Over the years, I’ve developed a reading habit you don’t see in normal people. By normal people, I mean non-writing readers. Don’t pretend you don’t know what I’m talking about. We writers read things differently. We nit-pick, we analyze, we bemoan the fact that some other writer beat us to the punch with a wicked-good idea…
The habit. Right.
My weird habit…
I don’t know exactly when this habit started, but when I read a novel, any novel, I stop at the point I know I’m hooked on the story and glance at the page number. Sometimes the number is surprisingly low. For example, The Time Traveler’s Wife took me hostage within the first ten pages. Other times, I may be intrigued by the story’s premise early on, but I’m not committed to stick with it until The End until later. We’ve all read those books, the ones that we describe to friends as, “It starts slow, but gets better fast.” The thing is, without exception, when I know I’m hooked, and glance down, that page number is always lower than 50.
An interesting pattern…
Are there books out there that are worth reading that don’t get their teeth into you until later? I can’t speak for every reader, so maybe. But, here’s the thing. Human beings (a.k.a. readers) are instant gratification junkies. We may be patient up to a point, but in the end we want that pay-off, and sooner rather than later. Guess what my typical page-patience rate (the number of pages I’m willing to slog through to get to the good stuff) is? 50 pages. How many pages do experts recommend telling kids to “stick with” a book before deciding they don’t like it and move on to a different one? 50. Peruse the submission guidelines for any novel publisher or agent and you’ll likely encounter instructions to submit the first 50 pages. See a pattern here?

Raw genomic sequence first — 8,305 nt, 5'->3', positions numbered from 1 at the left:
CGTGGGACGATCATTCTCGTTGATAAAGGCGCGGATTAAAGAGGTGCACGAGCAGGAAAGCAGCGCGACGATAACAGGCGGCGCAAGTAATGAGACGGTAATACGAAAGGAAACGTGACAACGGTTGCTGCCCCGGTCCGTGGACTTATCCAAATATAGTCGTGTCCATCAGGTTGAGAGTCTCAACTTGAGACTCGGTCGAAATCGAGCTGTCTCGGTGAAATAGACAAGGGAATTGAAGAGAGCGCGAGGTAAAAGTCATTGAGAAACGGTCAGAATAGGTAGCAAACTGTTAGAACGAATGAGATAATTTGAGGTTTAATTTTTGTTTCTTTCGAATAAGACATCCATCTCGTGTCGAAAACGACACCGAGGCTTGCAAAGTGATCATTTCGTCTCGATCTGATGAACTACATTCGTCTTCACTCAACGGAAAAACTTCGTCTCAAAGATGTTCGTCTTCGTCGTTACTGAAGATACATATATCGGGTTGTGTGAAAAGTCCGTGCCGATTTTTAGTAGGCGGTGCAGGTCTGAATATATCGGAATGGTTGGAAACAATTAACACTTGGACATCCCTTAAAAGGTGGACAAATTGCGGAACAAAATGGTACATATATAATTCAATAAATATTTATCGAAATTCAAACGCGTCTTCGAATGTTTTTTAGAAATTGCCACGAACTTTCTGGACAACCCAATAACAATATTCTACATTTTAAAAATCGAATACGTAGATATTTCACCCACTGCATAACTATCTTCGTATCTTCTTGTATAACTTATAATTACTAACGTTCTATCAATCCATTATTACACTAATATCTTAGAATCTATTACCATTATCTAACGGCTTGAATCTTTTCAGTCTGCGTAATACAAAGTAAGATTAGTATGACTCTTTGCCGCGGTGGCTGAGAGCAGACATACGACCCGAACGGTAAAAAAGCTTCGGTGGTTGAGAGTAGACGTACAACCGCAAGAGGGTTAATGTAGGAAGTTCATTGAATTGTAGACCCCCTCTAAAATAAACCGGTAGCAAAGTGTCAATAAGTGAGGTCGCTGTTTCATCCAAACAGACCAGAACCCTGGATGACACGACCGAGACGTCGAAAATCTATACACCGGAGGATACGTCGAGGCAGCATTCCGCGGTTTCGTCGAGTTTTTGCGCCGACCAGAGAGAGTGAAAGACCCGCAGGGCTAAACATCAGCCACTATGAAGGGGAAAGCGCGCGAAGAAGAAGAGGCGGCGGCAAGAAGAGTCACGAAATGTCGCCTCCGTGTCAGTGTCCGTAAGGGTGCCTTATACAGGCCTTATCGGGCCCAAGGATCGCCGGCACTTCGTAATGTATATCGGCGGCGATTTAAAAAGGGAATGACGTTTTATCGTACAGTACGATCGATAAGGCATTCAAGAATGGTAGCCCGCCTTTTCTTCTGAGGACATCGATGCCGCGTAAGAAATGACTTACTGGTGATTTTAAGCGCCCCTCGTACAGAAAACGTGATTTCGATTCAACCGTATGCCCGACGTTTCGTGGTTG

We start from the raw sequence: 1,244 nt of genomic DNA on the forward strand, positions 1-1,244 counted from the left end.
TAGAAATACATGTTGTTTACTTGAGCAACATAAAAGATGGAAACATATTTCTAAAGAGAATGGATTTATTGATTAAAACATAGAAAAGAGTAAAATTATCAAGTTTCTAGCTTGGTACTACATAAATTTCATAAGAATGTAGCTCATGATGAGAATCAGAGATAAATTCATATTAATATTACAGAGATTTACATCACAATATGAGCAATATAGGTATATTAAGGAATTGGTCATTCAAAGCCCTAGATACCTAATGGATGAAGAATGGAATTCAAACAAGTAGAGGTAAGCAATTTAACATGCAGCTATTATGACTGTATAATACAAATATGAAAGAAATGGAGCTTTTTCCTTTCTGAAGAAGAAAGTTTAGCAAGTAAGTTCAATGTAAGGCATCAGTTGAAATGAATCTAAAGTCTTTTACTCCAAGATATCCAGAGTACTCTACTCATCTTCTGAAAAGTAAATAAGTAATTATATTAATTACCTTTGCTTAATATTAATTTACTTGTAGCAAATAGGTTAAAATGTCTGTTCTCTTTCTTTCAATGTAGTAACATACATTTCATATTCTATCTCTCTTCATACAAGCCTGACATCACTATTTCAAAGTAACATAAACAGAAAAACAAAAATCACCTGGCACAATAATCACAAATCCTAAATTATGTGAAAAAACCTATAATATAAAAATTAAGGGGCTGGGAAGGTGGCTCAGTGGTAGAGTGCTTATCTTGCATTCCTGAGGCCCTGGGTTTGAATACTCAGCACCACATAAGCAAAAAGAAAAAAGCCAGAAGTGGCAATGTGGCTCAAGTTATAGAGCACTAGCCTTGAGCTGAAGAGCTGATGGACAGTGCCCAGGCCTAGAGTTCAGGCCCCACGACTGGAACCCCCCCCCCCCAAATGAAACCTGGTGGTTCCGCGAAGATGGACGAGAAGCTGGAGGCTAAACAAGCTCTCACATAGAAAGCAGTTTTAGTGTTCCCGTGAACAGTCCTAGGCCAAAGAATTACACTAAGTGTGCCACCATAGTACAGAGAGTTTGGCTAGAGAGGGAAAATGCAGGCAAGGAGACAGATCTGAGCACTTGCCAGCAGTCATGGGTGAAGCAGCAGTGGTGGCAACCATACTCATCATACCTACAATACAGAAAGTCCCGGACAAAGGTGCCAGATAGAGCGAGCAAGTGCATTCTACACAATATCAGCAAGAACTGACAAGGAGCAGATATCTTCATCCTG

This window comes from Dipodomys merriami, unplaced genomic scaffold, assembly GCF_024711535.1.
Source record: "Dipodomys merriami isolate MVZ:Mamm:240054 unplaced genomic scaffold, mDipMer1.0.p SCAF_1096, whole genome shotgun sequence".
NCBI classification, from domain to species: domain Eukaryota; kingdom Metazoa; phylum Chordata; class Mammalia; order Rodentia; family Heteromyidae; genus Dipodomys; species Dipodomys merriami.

The power of 50…
The first 50 have the power to make or break your chances of selling your novel. Even if you self-publish, those 50 pages hold the key to converting a book browser into a book buyer. You must make those pages count and that’s where this assignment comes into play.
This weekend, your writing assignment can help you hone your first 50 pages to be the best they can be. Here’s what I want you to do.
♦ Pull out your all-time favorite book and casually read the opening. Read until the story starts to get good, that place where you know you’re hooked. Now, jot down the page number. Is it lower than 50? I’m willing to bet it is.
♦ Next, go back and think about the elements in the pages leading up to that point. What ingredients come together to make you want to keep reading?
♦ Repeat this for multiple books that you love. (You can try this with books you’ve never read before, too.)
♦ Now, compare what you’ve read to the pages you’ve written. What is similar? How are they different? What do you need to add, or take away, to create the strongest hook possible for your potential reader?
♦ Get busy writing/revising!
Until next time, happy writing!